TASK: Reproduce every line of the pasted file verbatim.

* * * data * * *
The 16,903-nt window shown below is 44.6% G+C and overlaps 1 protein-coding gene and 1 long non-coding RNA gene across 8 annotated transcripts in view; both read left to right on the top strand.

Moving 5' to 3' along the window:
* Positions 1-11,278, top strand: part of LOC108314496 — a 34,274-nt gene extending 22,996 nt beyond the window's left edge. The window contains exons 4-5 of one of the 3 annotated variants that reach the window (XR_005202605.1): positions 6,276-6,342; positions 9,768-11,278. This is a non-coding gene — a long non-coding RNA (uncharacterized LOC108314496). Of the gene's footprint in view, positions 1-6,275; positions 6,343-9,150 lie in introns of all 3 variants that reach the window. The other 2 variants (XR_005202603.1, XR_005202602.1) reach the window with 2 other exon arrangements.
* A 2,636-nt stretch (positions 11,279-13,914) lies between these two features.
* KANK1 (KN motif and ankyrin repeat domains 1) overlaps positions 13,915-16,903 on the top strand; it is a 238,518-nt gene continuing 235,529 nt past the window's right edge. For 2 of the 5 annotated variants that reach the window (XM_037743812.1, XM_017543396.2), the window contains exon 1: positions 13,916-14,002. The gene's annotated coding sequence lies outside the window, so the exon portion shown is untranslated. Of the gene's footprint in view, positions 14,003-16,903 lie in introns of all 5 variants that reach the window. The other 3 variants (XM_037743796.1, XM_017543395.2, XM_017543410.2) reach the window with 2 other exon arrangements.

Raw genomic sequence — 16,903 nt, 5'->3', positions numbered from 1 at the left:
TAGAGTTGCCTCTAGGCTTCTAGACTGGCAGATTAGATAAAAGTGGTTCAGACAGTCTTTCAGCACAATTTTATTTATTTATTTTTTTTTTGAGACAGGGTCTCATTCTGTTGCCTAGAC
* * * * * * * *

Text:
The 16,903-nt window shown below is 44.6% G+C and overlaps 1 protein-coding gene and 1 long non-coding RNA gene across 8 annotated transcripts in view; both read left to right on the top strand.

Moving 5' to 3' along the window:
* Positions 1-11,278, top strand: part of LOC108314496 — a 34,274-nt gene extending 22,996 nt beyond the window's left edge. The window contains exons 4-5 of one of the 3 annotated variants that reach the window (XR_005202605.1): positions 6,276-6,342; positions 9,768-11,278. This is a non-coding gene — a long non-coding RNA (uncharacterized LOC108314496). Of the gene's footprint in view, positions 1-6,275; positions 6,343-9,150 lie in introns of all 3 variants that reach the window. The other 2 variants (XR_005202603.1, XR_005202602.1) reach the window with 2 other exon arrangements.
* A 2,636-nt stretch (positions 11,279-13,914) lies between these two features.
* KANK1 (KN motif and ankyrin repeat domains 1) overlaps positions 13,915-16,903 on the top strand; it is a 238,518-nt gene continuing 235,529 nt past the window's right edge. For 2 of the 5 annotated variants that reach the window (XM_037743812.1, XM_017543396.2), the window contains exon 1: positions 13,916-14,002. The gene's annotated coding sequence lies outside the window, so the exon portion shown is untranslated. Of the gene's footprint in view, positions 14,003-16,903 lie in introns of all 5 variants that reach the window. The other 3 variants (XM_037743796.1, XM_017543395.2, XM_017543410.2) reach the window with 2 other exon arrangements.

Raw genomic sequence — 16,903 nt, 5'->3', positions numbered from 1 at the left:
TAGAGTTGCCTCTAGGCTTCTAGACTGGCAGATTAGATAAAAGTGGTTCAGACAGTCTTTCAGCACAATTTTATTTATTTATTTTTTTTTTGAGACAGGGTCTCATTCTGTTGCCTAGAC